Niemiec understood that the risk to compete in Division I track and field would be too great. With this in mind, he began a search for a school that would give him an opportunity to compete, but also provide him with a strong academic foundation, and location close to Chicopee.

Much to the delight of then-track and field head coach Ken Klatka, Niemiec learned of Springfield College through Chicopee Comprehensive assistant track and field coach, and Springfield College alum Matt Krakowski.

“I knew he was an outstanding athlete in high school,” said Klatka. “I really, really tried to recruit him to come to Springfield, and he’s done extremely well since he’s been here.”

As Niemiec anticipated, injuries to his hamstrings afflicted him consistently. He has been sidelined each season: twice in his freshman year at the conclusion of indoor season and conclusion of outdoor season, once in his sophomore year for the start of outdoors, and the majority of his junior year, which prevented him from competing in both indoor and outdoor nationals. Each instance was related to a hamstring injury.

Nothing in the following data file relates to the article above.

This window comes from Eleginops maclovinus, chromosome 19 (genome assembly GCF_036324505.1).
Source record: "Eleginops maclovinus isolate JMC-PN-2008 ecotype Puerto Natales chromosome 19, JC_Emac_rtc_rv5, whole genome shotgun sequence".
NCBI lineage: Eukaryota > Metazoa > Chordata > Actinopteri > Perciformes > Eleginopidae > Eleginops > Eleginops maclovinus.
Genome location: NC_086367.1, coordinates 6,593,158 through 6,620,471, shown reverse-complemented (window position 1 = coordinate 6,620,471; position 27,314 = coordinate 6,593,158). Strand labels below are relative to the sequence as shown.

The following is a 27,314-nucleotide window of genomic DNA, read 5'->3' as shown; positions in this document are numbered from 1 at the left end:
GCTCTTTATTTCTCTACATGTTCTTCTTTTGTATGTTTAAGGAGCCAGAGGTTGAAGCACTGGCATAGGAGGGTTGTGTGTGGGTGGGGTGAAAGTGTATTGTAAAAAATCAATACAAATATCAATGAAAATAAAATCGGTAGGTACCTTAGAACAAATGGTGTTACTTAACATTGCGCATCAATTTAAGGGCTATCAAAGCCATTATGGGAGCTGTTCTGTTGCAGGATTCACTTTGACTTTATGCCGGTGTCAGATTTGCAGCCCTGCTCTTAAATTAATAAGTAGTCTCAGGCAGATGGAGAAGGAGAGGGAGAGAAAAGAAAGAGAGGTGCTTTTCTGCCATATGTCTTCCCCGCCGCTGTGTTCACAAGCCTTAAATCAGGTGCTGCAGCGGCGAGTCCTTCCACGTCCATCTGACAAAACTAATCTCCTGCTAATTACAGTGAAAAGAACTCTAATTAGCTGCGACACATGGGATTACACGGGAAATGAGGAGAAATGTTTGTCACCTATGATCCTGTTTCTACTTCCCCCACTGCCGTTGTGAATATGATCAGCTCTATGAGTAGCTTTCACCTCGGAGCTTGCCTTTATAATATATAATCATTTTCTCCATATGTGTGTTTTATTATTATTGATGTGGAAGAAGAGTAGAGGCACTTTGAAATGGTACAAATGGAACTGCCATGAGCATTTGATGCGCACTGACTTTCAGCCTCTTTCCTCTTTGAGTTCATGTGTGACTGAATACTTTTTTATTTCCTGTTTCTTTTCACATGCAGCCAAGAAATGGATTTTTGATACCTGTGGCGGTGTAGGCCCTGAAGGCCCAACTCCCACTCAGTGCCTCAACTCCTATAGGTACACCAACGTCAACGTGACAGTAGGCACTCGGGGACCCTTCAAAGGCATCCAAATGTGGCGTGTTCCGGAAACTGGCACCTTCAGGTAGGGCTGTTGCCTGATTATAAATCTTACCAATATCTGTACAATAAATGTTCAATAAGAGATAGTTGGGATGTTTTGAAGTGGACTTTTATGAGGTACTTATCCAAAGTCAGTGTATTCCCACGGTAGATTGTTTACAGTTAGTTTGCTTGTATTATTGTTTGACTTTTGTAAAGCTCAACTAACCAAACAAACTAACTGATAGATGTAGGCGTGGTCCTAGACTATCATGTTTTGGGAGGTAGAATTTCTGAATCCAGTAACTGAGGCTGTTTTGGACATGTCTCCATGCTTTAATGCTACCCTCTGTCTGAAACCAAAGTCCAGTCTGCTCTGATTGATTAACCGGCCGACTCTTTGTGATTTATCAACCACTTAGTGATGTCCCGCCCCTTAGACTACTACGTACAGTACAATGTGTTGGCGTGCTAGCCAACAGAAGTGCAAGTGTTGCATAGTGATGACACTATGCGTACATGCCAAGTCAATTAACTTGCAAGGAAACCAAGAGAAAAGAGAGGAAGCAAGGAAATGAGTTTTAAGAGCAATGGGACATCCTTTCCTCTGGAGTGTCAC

When healthy however, he has proven to be a formidable opponent for his Division III competition. To begin his first year as a collegiate athlete, Niemiec earned first place in seven consecutive events. Following a second and third place finish in the 60 meter dash, he rattled off an additional five straight first place finishes. Entering the indoor national championships, Niemiec finished in the top ten in his event in his last 28 consecutive attempts. This year, Niemiec competed only once in indoor competition – the Springfield College season opener in December. Although he appeared in only one meet, Niemiec grabbed a pair of first place finishes in the 60 meter dash and high jump to qualify for indoor nationals. He returned for the trip to Napersville, and capped off his indoor collegiate track career with a high jump leap of six feet, nine inches good for second place.